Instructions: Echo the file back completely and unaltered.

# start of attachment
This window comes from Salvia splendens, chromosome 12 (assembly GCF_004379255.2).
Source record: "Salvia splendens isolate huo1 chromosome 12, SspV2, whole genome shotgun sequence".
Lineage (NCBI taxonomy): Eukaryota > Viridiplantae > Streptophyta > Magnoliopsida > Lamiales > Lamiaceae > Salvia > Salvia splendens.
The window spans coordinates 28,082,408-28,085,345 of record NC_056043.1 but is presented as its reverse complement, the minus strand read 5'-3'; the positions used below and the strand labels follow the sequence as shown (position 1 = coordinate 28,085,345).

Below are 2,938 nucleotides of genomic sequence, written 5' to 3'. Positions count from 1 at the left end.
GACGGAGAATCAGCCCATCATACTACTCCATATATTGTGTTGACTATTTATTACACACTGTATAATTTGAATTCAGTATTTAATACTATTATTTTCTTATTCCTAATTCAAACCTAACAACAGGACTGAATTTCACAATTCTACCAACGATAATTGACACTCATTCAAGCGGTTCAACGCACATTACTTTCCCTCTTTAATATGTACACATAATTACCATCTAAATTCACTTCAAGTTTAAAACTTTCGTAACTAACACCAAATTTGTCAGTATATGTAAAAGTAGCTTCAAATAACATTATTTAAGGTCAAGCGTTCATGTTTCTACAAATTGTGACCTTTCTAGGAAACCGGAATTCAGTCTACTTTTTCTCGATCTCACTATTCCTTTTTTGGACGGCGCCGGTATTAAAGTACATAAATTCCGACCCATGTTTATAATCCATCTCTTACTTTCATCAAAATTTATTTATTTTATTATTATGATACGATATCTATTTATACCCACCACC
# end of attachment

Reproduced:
This window comes from Salvia splendens, chromosome 12 (assembly GCF_004379255.2).
Source record: "Salvia splendens isolate huo1 chromosome 12, SspV2, whole genome shotgun sequence".
Lineage (NCBI taxonomy): Eukaryota > Viridiplantae > Streptophyta > Magnoliopsida > Lamiales > Lamiaceae > Salvia > Salvia splendens.
The window spans coordinates 28,082,408-28,085,345 of record NC_056043.1 but is presented as its reverse complement, the minus strand read 5'-3'; the positions used below and the strand labels follow the sequence as shown (position 1 = coordinate 28,085,345).

Below are 2,938 nucleotides of genomic sequence, written 5' to 3'. Positions count from 1 at the left end.
GACGGAGAATCAGCCCATCATACTACTCCATATATTGTGTTGACTATTTATTACACACTGTATAATTTGAATTCAGTATTTAATACTATTATTTTCTTATTCCTAATTCAAACCTAACAACAGGACTGAATTTCACAATTCTACCAACGATAATTGACACTCATTCAAGCGGTTCAACGCACATTACTTTCCCTCTTTAATATGTACACATAATTACCATCTAAATTCACTTCAAGTTTAAAACTTTCGTAACTAACACCAAATTTGTCAGTATATGTAAAAGTAGCTTCAAATAACATTATTTAAGGTCAAGCGTTCATGTTTCTACAAATTGTGACCTTTCTAGGAAACCGGAATTCAGTCTACTTTTTCTCGATCTCACTATTCCTTTTTTGGACGGCGCCGGTATTAAAGTACATAAATTCCGACCCATGTTTATAATCCATCTCTTACTTTCATCAAAATTTATTTATTTTATTATTATGATACGATATCTATTTATACCCACCACC